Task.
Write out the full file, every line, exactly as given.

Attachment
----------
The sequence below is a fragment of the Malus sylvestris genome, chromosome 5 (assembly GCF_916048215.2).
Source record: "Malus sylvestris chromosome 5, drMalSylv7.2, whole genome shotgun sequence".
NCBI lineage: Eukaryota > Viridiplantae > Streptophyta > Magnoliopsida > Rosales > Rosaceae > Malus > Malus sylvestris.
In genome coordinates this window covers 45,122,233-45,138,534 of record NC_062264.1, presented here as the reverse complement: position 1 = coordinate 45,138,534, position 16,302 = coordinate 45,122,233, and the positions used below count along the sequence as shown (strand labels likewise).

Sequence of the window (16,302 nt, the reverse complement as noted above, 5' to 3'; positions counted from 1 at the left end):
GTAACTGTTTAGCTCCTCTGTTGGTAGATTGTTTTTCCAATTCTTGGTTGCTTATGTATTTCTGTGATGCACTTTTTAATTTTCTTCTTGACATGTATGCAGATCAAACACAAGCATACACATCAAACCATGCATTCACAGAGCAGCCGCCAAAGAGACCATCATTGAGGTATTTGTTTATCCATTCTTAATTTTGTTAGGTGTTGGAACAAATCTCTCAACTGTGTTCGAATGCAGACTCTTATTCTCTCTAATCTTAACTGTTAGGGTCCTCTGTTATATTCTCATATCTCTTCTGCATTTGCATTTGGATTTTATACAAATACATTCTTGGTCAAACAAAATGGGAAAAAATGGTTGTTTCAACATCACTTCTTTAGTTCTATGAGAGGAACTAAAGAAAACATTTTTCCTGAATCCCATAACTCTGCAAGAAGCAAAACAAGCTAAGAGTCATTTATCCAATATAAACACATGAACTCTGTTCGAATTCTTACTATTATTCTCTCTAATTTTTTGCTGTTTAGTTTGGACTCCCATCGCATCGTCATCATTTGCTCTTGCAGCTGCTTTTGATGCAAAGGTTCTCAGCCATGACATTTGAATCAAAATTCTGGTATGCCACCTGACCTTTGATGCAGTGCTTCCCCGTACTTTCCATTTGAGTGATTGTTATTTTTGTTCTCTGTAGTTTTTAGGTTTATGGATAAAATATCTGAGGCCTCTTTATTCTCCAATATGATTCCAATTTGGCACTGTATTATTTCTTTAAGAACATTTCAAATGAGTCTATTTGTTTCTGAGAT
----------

The sequence below is a fragment of the Malus sylvestris genome, chromosome 5 (assembly GCF_916048215.2).
Source record: "Malus sylvestris chromosome 5, drMalSylv7.2, whole genome shotgun sequence".
NCBI lineage: Eukaryota > Viridiplantae > Streptophyta > Magnoliopsida > Rosales > Rosaceae > Malus > Malus sylvestris.
In genome coordinates this window covers 45,122,233-45,138,534 of record NC_062264.1, presented here as the reverse complement: position 1 = coordinate 45,138,534, position 16,302 = coordinate 45,122,233, and the positions used below count along the sequence as shown (strand labels likewise).

Sequence of the window (16,302 nt, the reverse complement as noted above, 5' to 3'; positions counted from 1 at the left end):
GTAACTGTTTAGCTCCTCTGTTGGTAGATTGTTTTTCCAATTCTTGGTTGCTTATGTATTTCTGTGATGCACTTTTTAATTTTCTTCTTGACATGTATGCAGATCAAACACAAGCATACACATCAAACCATGCATTCACAGAGCAGCCGCCAAAGAGACCATCATTGAGGTATTTGTTTATCCATTCTTAATTTTGTTAGGTGTTGGAACAAATCTCTCAACTGTGTTCGAATGCAGACTCTTATTCTCTCTAATCTTAACTGTTAGGGTCCTCTGTTATATTCTCATATCTCTTCTGCATTTGCATTTGGATTTTATACAAATACATTCTTGGTCAAACAAAATGGGAAAAAATGGTTGTTTCAACATCACTTCTTTAGTTCTATGAGAGGAACTAAAGAAAACATTTTTCCTGAATCCCATAACTCTGCAAGAAGCAAAACAAGCTAAGAGTCATTTATCCAATATAAACACATGAACTCTGTTCGAATTCTTACTATTATTCTCTCTAATTTTTTGCTGTTTAGTTTGGACTCCCATCGCATCGTCATCATTTGCTCTTGCAGCTGCTTTTGATGCAAAGGTTCTCAGCCATGACATTTGAATCAAAATTCTGGTATGCCACCTGACCTTTGATGCAGTGCTTCCCCGTACTTTCCATTTGAGTGATTGTTATTTTTGTTCTCTGTAGTTTTTAGGTTTATGGATAAAATATCTGAGGCCTCTTTATTCTCCAATATGATTCCAATTTGGCACTGTATTATTTCTTTAAGAACATTTCAAATGAGTCTATTTGTTTCTGAGAT